Connectivity of green and blue infrastructures: living veins for biodiverse and healthy cities

Succession vs. land-use change

In past posts we have talked about how nature takes over ruins and abandoned lots. This process is called succession.

Succession used to be a fundamental concept in ecology, but more recently has been overtaken by the concept of land-use change. Each concept allows us to understand different things and ask different questions.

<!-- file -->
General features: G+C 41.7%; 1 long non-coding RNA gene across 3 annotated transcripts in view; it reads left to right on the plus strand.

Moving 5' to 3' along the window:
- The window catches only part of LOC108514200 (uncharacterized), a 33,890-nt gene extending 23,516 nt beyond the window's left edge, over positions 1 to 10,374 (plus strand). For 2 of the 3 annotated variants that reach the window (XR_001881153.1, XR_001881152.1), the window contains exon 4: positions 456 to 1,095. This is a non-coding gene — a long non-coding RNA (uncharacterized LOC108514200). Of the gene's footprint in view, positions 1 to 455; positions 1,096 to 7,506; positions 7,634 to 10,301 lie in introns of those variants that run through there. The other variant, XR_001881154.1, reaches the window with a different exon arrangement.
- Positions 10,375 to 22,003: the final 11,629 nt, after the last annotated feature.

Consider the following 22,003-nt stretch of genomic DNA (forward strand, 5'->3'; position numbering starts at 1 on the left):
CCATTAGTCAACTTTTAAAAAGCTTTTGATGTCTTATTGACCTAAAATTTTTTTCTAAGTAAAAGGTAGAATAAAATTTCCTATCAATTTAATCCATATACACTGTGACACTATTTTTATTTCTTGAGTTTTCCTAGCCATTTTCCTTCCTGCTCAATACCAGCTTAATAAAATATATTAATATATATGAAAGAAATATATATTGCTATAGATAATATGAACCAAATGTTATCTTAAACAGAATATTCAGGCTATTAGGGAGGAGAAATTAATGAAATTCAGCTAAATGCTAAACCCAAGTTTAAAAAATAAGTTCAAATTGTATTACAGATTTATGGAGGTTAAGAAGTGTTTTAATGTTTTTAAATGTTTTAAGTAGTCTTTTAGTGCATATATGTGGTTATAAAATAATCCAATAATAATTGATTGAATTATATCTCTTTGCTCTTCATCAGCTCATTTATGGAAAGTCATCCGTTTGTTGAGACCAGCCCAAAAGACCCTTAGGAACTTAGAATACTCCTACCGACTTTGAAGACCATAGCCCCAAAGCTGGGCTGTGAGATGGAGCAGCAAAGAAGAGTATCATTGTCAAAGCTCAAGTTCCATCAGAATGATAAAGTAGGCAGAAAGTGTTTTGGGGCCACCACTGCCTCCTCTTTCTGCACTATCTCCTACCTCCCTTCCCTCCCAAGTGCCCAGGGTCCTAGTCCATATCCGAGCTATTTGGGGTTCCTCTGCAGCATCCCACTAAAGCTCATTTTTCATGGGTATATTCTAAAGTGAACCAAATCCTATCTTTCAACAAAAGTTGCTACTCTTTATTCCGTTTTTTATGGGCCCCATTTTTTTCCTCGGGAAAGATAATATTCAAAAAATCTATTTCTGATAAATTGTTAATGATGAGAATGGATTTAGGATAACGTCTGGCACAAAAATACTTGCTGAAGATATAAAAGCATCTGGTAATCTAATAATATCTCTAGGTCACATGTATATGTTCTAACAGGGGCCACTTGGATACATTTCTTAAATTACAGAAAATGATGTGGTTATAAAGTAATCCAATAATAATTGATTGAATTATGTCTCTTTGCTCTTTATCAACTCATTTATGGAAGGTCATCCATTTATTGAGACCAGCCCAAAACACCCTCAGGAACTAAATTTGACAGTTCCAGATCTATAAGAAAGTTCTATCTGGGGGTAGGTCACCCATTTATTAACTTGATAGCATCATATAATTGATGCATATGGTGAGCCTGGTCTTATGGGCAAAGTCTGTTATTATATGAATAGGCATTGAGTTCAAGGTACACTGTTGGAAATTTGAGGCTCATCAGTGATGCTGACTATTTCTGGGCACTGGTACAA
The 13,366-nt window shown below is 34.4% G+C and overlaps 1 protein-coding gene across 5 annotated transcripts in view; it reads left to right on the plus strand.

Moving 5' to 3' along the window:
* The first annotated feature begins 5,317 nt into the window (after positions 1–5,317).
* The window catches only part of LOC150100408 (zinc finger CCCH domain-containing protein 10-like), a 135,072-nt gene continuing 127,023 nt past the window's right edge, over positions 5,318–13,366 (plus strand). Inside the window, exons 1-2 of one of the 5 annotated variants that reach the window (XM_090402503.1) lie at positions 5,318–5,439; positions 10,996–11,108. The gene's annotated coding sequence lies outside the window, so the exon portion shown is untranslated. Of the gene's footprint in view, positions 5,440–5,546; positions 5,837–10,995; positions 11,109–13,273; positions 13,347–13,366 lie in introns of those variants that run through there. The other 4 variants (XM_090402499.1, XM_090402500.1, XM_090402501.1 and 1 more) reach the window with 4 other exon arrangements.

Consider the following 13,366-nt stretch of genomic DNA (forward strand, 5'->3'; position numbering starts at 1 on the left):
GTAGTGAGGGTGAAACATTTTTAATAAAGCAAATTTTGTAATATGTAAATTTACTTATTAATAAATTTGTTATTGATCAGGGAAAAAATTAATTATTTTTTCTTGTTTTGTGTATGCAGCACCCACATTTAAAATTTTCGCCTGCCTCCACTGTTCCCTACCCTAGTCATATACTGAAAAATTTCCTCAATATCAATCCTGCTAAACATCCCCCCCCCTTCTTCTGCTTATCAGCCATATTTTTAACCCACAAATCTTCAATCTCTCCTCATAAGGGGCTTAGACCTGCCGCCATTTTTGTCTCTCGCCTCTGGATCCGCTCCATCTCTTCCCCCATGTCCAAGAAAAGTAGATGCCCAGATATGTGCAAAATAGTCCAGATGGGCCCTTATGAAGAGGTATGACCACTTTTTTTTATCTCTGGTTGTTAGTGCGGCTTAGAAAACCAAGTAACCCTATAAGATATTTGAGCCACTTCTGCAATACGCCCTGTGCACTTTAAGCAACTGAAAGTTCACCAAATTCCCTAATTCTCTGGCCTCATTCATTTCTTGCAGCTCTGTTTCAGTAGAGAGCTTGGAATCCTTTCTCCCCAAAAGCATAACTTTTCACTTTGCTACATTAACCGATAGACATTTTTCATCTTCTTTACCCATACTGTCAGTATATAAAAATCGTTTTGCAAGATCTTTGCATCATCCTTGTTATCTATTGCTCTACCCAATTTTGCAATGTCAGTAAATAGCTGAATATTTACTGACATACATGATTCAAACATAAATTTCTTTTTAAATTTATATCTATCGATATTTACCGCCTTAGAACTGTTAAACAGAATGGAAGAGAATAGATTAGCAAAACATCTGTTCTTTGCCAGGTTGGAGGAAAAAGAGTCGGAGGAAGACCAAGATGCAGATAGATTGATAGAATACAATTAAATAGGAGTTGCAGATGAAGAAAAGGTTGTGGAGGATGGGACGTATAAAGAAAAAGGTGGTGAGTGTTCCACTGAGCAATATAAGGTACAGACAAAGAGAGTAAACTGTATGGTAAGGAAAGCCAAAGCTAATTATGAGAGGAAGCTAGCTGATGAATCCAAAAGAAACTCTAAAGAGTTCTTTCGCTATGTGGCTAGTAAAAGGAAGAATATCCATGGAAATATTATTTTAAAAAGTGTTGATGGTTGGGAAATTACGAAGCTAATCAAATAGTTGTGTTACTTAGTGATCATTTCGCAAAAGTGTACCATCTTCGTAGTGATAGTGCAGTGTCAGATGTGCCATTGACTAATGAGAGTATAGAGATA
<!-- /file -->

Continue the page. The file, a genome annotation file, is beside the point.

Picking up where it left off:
“Succession” refers to one thing coming after another, replacing it (as in “With Edward the Confessor.. perished the last English King, as he was succeeded by Waves of Norman Kings, Tudors, Stuarts, Hanoverians…” [1]). The question in ecology is what are the things that come one after the other, why, and in what order. Although, in fact, numerous answers were given to these questions based on observations from different fieldwork methods and study sites, successional theory has generally been divided into two schools, Clemensian and Gleasonian. Clements is associated with the idea of linear and predictable transitions of plant communities towards a fixed climax state. He observed that plants modify their environments (for example by creating shade) in ways that do not favour their own reproduction, but do favour the reproduction of another community of plants, which then replaces them. Gleason is now associated with the idea that individual plant species move in and out of communities of species and habitat areas independently, showing up in places that fit their environmental needs. Most species distribution modelling, which is used to understand how species will adapt to climate change, or be affected by land-use changes, is based on Gleasonian assumptions (e.g. Kattwinkel et al. 2009). Much fieldwork looking at restoration ecology, by contrast, has found Clementsian plant-plant interactions leading to forest succession or allowing forest restoration (e.g. Root-Bernstein et al. 2017). At the same time, the Clementsian ‘climax’ concept has been severely critisized—if there is an ‘end’ to the successional sequence it isn’t more stable or longer-lasting than any of the other steps (e.g. Willis et al. 2004).